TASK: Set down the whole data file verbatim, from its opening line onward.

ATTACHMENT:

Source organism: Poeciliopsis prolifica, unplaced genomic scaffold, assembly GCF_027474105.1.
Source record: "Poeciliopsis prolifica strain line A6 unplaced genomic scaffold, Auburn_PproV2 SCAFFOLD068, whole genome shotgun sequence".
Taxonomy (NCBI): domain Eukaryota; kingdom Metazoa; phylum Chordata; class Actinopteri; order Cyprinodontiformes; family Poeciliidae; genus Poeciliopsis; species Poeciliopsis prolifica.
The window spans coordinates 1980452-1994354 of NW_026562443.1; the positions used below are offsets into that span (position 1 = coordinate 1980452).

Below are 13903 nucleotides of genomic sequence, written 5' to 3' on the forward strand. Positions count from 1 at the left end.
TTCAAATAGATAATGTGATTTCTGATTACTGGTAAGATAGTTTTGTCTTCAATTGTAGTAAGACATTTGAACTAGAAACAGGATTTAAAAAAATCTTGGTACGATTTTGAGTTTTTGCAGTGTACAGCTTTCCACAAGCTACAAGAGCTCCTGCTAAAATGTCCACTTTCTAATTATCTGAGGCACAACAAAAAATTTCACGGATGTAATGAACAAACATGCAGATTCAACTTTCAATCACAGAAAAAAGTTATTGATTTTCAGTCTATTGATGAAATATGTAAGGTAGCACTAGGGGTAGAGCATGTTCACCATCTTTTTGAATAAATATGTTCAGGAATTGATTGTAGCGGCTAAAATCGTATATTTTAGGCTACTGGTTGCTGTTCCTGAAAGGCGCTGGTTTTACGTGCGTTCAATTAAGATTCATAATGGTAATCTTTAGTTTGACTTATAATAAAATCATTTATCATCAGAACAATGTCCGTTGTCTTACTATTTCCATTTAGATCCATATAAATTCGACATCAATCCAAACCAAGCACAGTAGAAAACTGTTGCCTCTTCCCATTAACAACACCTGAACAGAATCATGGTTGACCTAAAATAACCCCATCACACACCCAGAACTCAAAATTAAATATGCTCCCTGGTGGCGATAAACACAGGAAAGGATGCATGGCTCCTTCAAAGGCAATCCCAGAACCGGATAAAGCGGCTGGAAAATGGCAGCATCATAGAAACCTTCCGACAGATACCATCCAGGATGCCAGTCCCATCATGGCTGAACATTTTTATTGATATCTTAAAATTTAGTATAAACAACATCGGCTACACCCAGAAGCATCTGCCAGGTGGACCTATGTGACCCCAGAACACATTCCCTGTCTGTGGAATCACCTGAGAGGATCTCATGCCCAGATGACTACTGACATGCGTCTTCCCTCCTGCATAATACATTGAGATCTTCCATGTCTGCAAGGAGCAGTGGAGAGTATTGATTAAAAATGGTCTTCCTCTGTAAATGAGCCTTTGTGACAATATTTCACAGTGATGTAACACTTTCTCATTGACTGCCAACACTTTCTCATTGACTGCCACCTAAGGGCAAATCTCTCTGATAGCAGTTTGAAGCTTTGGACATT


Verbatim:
Source organism: Poeciliopsis prolifica, unplaced genomic scaffold, assembly GCF_027474105.1.
Source record: "Poeciliopsis prolifica strain line A6 unplaced genomic scaffold, Auburn_PproV2 SCAFFOLD068, whole genome shotgun sequence".
Taxonomy (NCBI): domain Eukaryota; kingdom Metazoa; phylum Chordata; class Actinopteri; order Cyprinodontiformes; family Poeciliidae; genus Poeciliopsis; species Poeciliopsis prolifica.
The window spans coordinates 1980452-1994354 of NW_026562443.1; the positions used below are offsets into that span (position 1 = coordinate 1980452).

Below are 13903 nucleotides of genomic sequence, written 5' to 3' on the forward strand. Positions count from 1 at the left end.
TTCAAATAGATAATGTGATTTCTGATTACTGGTAAGATAGTTTTGTCTTCAATTGTAGTAAGACATTTGAACTAGAAACAGGATTTAAAAAAATCTTGGTACGATTTTGAGTTTTTGCAGTGTACAGCTTTCCACAAGCTACAAGAGCTCCTGCTAAAATGTCCACTTTCTAATTATCTGAGGCACAACAAAAAATTTCACGGATGTAATGAACAAACATGCAGATTCAACTTTCAATCACAGAAAAAAGTTATTGATTTTCAGTCTATTGATGAAATATGTAAGGTAGCACTAGGGGTAGAGCATGTTCACCATCTTTTTGAATAAATATGTTCAGGAATTGATTGTAGCGGCTAAAATCGTATATTTTAGGCTACTGGTTGCTGTTCCTGAAAGGCGCTGGTTTTACGTGCGTTCAATTAAGATTCATAATGGTAATCTTTAGTTTGACTTATAATAAAATCATTTATCATCAGAACAATGTCCGTTGTCTTACTATTTCCATTTAGATCCATATAAATTCGACATCAATCCAAACCAAGCACAGTAGAAAACTGTTGCCTCTTCCCATTAACAACACCTGAACAGAATCATGGTTGACCTAAAATAACCCCATCACACACCCAGAACTCAAAATTAAATATGCTCCCTGGTGGCGATAAACACAGGAAAGGATGCATGGCTCCTTCAAAGGCAATCCCAGAACCGGATAAAGCGGCTGGAAAATGGCAGCATCATAGAAACCTTCCGACAGATACCATCCAGGATGCCAGTCCCATCATGGCTGAACATTTTTATTGATATCTTAAAATTTAGTATAAACAACATCGGCTACACCCAGAAGCATCTGCCAGGTGGACCTATGTGACCCCAGAACACATTCCCTGTCTGTGGAATCACCTGAGAGGATCTCATGCCCAGATGACTACTGACATGCGTCTTCCCTCCTGCATAATACATTGAGATCTTCCATGTCTGCAAGGAGCAGTGGAGAGTATTGATTAAAAATGGTCTTCCTCTGTAAATGAGCCTTTGTGACAATATTTCACAGTGATGTAACACTTTCTCATTGACTGCCAACACTTTCTCATTGACTGCCACCTAAGGGCAAATCTCTCTGATAGCAGTTTGAAGCTTTGGACATT